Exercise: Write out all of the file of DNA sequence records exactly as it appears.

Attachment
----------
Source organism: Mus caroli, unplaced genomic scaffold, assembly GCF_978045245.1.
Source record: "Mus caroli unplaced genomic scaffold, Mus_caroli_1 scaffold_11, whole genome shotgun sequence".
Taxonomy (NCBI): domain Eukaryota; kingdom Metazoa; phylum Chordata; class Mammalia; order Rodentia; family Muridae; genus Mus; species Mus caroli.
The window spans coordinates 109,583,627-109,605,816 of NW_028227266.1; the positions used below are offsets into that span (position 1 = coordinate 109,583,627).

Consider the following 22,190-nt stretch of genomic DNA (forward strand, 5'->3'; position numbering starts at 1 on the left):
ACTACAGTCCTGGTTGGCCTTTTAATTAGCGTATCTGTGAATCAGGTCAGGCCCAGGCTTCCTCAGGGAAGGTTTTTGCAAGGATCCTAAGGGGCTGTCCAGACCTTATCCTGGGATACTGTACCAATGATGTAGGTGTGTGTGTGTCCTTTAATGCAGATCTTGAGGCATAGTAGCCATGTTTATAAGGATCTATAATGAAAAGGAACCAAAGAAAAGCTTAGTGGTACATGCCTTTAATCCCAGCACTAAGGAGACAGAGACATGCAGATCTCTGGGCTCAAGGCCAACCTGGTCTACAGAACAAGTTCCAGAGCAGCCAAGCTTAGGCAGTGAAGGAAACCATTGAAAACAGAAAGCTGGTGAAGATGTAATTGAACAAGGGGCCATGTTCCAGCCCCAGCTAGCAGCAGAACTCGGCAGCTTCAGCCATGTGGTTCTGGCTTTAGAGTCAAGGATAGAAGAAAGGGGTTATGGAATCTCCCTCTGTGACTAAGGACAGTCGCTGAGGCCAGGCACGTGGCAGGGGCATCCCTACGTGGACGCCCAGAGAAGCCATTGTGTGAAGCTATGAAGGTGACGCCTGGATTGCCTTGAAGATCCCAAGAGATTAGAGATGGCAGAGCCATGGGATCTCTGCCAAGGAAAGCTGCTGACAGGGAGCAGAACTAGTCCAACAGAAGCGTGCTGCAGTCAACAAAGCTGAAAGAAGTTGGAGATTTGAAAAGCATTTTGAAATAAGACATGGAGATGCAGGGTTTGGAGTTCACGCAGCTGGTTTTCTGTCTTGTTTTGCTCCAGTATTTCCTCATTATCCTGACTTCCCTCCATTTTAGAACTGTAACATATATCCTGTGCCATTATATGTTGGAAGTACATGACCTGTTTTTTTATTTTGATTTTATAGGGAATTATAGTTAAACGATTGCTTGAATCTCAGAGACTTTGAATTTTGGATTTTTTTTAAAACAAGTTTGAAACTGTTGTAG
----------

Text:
Source organism: Mus caroli, unplaced genomic scaffold, assembly GCF_978045245.1.
Source record: "Mus caroli unplaced genomic scaffold, Mus_caroli_1 scaffold_11, whole genome shotgun sequence".
Taxonomy (NCBI): domain Eukaryota; kingdom Metazoa; phylum Chordata; class Mammalia; order Rodentia; family Muridae; genus Mus; species Mus caroli.
The window spans coordinates 109,583,627-109,605,816 of NW_028227266.1; the positions used below are offsets into that span (position 1 = coordinate 109,583,627).

Consider the following 22,190-nt stretch of genomic DNA (forward strand, 5'->3'; position numbering starts at 1 on the left):
ACTACAGTCCTGGTTGGCCTTTTAATTAGCGTATCTGTGAATCAGGTCAGGCCCAGGCTTCCTCAGGGAAGGTTTTTGCAAGGATCCTAAGGGGCTGTCCAGACCTTATCCTGGGATACTGTACCAATGATGTAGGTGTGTGTGTGTCCTTTAATGCAGATCTTGAGGCATAGTAGCCATGTTTATAAGGATCTATAATGAAAAGGAACCAAAGAAAAGCTTAGTGGTACATGCCTTTAATCCCAGCACTAAGGAGACAGAGACATGCAGATCTCTGGGCTCAAGGCCAACCTGGTCTACAGAACAAGTTCCAGAGCAGCCAAGCTTAGGCAGTGAAGGAAACCATTGAAAACAGAAAGCTGGTGAAGATGTAATTGAACAAGGGGCCATGTTCCAGCCCCAGCTAGCAGCAGAACTCGGCAGCTTCAGCCATGTGGTTCTGGCTTTAGAGTCAAGGATAGAAGAAAGGGGTTATGGAATCTCCCTCTGTGACTAAGGACAGTCGCTGAGGCCAGGCACGTGGCAGGGGCATCCCTACGTGGACGCCCAGAGAAGCCATTGTGTGAAGCTATGAAGGTGACGCCTGGATTGCCTTGAAGATCCCAAGAGATTAGAGATGGCAGAGCCATGGGATCTCTGCCAAGGAAAGCTGCTGACAGGGAGCAGAACTAGTCCAACAGAAGCGTGCTGCAGTCAACAAAGCTGAAAGAAGTTGGAGATTTGAAAAGCATTTTGAAATAAGACATGGAGATGCAGGGTTTGGAGTTCACGCAGCTGGTTTTCTGTCTTGTTTTGCTCCAGTATTTCCTCATTATCCTGACTTCCCTCCATTTTAGAACTGTAACATATATCCTGTGCCATTATATGTTGGAAGTACATGACCTGTTTTTTTATTTTGATTTTATAGGGAATTATAGTTAAACGATTGCTTGAATCTCAGAGACTTTGAATTTTGGATTTTTTTTAAAACAAGTTTGAAACTGTTGTAG